In science and social studies, a key skill is the ability to navigate a piece of text and distinguish essential from non-essential information. Our Read Underline Notate (R.U.N.) system addresses the development of those skills.
When a student has multiple areas of challenge, more scaffolding is put in place - whether that’s providing them with more writing prompts, completed notes instead of notes they have to take themselves, or something else that is specific and appropriate to an individual student’s areas of strength and challenge. Our teachers understand the different learning challenges in their classroom and routinely present both directions and content in a multisensory format, which allows them to individualize while also keeping students together in regular classes.
Are your students at a disadvantage because you are not covering “rigorous” college preparatory content?
Parents coming from mainstream schools often worry that their son or daughter will be “behind” his or her peers in a curriculum where skills are emphasized over covering a required amount of content. What I usually ask those parents is, “Is this content-driven approach working for your student now?” The answer is usually no. At DV, the ultimate goal is for our students to acquire strong academic skills that provide support for their learning differences, because in a setting that is not explicitly teaching those skills they can’t engage in the curriculum like their peers can. Skills unlock the ability of the student to access and engage with content. Our skills-based education is leverageable education - and is a distinctive advantage our students can use and apply over and over again throughout their time in school, later in college, and even in their careers.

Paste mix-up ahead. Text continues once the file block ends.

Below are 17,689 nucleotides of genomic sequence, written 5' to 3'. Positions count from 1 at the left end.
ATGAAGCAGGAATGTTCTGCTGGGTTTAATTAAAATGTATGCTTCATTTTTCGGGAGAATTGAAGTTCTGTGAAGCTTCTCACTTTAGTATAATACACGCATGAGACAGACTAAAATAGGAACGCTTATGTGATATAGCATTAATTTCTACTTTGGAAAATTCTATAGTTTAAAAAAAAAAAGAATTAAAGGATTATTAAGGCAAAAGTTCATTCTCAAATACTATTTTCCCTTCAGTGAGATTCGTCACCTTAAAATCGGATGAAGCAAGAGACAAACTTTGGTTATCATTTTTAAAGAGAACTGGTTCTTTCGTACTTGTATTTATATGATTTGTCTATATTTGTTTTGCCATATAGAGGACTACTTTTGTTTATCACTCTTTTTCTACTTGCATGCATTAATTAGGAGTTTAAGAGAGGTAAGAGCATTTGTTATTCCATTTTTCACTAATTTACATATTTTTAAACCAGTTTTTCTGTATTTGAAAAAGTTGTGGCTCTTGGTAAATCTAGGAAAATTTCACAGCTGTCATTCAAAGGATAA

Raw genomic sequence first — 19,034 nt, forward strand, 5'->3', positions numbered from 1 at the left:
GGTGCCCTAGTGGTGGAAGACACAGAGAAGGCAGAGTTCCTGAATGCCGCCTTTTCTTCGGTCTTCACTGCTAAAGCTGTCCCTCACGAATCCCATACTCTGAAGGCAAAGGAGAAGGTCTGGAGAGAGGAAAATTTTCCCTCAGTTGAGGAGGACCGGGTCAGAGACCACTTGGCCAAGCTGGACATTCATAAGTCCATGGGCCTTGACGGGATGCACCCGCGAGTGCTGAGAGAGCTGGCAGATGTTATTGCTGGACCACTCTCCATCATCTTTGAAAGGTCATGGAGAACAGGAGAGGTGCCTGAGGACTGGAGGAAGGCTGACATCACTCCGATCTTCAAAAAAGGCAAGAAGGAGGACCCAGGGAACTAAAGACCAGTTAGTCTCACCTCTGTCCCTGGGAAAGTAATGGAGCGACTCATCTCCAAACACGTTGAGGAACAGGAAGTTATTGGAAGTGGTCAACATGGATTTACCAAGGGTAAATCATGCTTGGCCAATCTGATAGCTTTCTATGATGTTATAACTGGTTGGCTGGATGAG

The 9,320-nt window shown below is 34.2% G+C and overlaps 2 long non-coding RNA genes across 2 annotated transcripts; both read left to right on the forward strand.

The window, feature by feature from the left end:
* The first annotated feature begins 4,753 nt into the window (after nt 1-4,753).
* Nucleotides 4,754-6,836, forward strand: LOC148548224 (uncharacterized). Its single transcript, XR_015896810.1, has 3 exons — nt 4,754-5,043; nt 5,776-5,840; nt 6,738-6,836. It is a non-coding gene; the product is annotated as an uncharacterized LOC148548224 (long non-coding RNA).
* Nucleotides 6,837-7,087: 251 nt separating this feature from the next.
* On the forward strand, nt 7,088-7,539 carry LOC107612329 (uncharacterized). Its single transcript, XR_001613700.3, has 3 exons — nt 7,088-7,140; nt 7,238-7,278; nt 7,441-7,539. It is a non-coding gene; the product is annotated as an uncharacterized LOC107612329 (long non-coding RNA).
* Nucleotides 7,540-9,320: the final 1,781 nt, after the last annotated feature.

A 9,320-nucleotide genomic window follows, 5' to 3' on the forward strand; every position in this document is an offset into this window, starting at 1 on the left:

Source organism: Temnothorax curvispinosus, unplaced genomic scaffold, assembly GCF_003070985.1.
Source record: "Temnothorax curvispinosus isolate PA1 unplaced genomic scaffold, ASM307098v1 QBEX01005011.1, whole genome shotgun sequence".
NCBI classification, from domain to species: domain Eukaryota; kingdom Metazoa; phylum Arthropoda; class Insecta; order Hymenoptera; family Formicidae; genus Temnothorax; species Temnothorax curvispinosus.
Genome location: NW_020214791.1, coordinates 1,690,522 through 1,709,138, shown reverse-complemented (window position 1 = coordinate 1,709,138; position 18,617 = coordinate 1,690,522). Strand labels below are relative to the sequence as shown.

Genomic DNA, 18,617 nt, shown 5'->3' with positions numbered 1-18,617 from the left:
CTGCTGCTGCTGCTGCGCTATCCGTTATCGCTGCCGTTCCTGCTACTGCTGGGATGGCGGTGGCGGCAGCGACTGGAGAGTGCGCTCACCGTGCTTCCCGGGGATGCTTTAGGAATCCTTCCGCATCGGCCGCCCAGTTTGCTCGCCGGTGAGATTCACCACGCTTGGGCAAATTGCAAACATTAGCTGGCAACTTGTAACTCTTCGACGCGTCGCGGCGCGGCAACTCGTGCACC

We hear a lot about educating the “whole child.” How does DV address this for an LD student?
One of the things we have to recognize when a student enters the building is that only a certain percentage of who they are is a person with a learning difference -- and that’s a minor part of their identity. The majority is still a 12, 13, 14 year old adolescent who needs a developmentally appropriate curriculum and needs school experiences with their peers that are appropriate for their age level. That’s why we emphasize the arts, health, physical education, and why we are at grade level with the content. We know that some of our students are very creative, have great visual and tactile abilities and talents, so our arts rotation provides those moments where they can demonstrate those strengths.